Kye Alfred Hillig, the Tacoma, Washington-based singer-songwriter has been the principle songwriter for four bands with styles ranging from punk to surfy indie to folk since the age of twelve. To date he has written over 1,000 songs and recorded over 18 albums with these bands. Since 2012 he has worked on his solo career and released three albums Aurora, Together Through It All and Real Snow.
The Buddhist has been described by Kye Alfred Hillig as a collection of songs with the singer attempting to “tear down the walls that metaphors can create”. Honesty and openness is prevalent in this collection of songs that was written in just a week and a half with the help of bandmate Daniel G. Harmann. It’s quite fitting that musically the songs are also naked with just Hillig’s passionate vocals and intricate guitar playing and occasional backing vocals from Harmann.
The album opens with the strangely titled ‘My Young Love Was As Blind As Ray Charles And Half As Cold As Heat’. It is a sign of things to come as Hillig openly talks about his previous aspirations of being “twenty-five, famous and married”. Hindsight obviously shows the naivety that he now sees as a more experienced person. ‘Come Play With Me’ tells the tragic story of bandmate Scotty who joined his band, had to leave and later committed suicide. Hillig asks for forgiveness for his actions – “Scotty please forgive me I didn’t mean to be like them. If I could do it over I would treat you better my friend”.
‘Licorice The Dog’ begins with the description of the dog of the same name biting the singer’s hand even though he believed them to be friends. Childhood memories are invoked such as the time he beat a snake with his friend for fun and the guilt he felt after doing so. There is also the wanted man who was friendly to him and his friends but was later arrested for an unknown crime. Childhood imagination runs wild – “his crime grew as we talked”. Things being not as they seem is the theme here – “we’re not the people that we think”.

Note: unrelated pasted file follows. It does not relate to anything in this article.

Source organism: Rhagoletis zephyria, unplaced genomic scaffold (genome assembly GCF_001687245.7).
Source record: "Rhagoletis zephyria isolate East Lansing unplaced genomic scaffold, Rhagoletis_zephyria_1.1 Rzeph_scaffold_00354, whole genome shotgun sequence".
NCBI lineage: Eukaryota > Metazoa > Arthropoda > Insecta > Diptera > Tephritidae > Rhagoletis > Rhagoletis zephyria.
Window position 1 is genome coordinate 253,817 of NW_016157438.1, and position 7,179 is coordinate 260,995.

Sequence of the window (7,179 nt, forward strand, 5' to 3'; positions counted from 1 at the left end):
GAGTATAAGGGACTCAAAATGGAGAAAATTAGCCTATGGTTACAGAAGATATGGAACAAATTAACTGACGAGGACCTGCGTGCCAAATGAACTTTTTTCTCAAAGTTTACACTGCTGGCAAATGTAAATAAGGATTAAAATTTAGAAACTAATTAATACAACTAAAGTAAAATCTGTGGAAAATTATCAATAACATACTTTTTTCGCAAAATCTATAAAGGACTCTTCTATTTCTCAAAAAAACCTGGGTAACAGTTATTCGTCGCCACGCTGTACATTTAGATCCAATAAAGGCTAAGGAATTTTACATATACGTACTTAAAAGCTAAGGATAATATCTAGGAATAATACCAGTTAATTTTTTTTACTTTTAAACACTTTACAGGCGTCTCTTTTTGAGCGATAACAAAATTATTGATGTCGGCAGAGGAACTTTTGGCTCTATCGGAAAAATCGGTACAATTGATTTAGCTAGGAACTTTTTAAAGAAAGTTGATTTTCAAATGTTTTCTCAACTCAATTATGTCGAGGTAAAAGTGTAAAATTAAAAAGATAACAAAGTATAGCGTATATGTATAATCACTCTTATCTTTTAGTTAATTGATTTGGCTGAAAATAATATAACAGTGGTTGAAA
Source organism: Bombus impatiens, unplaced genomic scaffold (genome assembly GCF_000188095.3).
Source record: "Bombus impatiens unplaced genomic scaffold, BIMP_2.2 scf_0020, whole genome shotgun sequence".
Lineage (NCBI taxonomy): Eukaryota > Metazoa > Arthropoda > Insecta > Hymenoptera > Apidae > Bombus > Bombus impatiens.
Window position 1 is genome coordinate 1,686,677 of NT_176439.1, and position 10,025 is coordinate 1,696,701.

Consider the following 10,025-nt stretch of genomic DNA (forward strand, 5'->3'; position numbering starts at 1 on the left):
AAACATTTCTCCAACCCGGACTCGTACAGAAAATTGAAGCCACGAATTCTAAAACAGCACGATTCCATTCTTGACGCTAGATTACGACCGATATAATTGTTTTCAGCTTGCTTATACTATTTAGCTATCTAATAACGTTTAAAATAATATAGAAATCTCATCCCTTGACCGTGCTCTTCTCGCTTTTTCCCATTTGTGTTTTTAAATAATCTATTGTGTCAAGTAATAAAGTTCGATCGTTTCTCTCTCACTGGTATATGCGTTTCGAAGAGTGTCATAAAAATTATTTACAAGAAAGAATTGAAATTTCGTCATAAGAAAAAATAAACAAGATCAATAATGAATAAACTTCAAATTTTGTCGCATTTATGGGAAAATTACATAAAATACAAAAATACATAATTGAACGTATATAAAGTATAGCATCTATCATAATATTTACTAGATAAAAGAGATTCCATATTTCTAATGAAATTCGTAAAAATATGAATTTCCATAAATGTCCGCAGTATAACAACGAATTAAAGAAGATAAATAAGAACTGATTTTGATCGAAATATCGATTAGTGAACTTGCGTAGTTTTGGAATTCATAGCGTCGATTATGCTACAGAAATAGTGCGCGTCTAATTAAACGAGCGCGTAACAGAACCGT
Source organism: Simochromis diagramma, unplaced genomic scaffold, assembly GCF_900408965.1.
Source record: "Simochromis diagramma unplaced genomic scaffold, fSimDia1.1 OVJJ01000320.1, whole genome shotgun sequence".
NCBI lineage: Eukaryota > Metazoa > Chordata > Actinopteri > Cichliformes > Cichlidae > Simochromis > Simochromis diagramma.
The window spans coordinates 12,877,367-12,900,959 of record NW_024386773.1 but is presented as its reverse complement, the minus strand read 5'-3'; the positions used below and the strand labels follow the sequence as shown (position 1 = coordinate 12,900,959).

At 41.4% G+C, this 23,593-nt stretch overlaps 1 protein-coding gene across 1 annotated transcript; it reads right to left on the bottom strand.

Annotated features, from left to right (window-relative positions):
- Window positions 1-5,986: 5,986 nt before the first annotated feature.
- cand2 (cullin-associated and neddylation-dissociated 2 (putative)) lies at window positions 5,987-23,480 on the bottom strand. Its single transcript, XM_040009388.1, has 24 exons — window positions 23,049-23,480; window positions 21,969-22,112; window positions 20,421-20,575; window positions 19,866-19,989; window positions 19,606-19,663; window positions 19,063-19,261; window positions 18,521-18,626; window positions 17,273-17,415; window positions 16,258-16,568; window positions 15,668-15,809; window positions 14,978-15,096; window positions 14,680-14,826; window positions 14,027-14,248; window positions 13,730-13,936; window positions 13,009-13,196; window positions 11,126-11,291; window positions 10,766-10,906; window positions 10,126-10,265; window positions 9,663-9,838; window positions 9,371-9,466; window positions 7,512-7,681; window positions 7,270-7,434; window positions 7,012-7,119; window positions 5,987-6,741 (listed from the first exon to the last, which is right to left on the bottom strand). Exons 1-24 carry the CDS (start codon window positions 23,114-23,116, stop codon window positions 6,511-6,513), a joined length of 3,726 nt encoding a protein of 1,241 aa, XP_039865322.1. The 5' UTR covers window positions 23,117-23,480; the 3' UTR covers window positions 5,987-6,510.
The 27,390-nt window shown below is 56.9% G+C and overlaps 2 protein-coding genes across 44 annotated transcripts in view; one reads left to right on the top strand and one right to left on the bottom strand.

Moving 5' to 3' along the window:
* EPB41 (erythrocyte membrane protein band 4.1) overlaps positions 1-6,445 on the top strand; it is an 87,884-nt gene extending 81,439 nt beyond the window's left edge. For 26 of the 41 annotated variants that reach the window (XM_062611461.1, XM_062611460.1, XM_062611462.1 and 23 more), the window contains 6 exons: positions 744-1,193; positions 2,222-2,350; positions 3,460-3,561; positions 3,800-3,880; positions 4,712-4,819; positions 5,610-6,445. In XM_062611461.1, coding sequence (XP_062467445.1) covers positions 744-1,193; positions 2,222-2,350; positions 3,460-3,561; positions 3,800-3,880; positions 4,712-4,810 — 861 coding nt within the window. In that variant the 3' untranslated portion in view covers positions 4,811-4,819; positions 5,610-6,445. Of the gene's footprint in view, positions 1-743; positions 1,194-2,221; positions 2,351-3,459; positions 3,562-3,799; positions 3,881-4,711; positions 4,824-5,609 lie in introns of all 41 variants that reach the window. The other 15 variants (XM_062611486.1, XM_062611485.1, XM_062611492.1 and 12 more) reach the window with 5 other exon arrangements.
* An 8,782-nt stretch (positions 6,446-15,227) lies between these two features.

‘I’m Alive Because Of Nuclear Bombs’ is a poignant song full of guilt at being alive but – ‘it’s hard to forget that I’m here because of something so wrong’. This song is a reference to the bombs dropped in Japan at the end of World War II, which arguably saved the lives of many Americans including, Hillig believes, his grandfather. This horrific trade-off of lives is treated by the songwriter in a very sensitive manner with the singer understandably struggling to celebrate his life at the expense of another.
‘Some Good Things Just Have To Die’ starts with the striking line about the singer’s grandmother having a stroke –“she pissed herself when she spoke”. There is calm acceptance in the tragic things that occur in life such as when his girlfriend Barbara cheats on him during this difficult time with his grandmother’s illness.
Hillig sings about desperation in ‘I Want To Be Forgot’. It’s during these moments that he turns to religion – “it’s the only time I talk to God”. Again there is the feeling of great regret in the album’s final track. ‘We Buried A Cop’ uses stories to reflect on the missing things we have in our lives and again focuses on the human suffering that affects all of us at various times and the feeling of doing something wrong that can be hard to deal with.
The Buddhist is the perfect accompaniment for calm, candlelit evenings on your own or for times of reflection but not necessarily one to pick you up on darker days as the pain in the singer’s voice can be a bit too much at times. The Buddhist is available for free download and there is also a crowd funding campaign to finance the release of a limited edition run of the albumon white vinyl.
Review by: Philip Soanes
Photo Credit: Scott Haydon Photography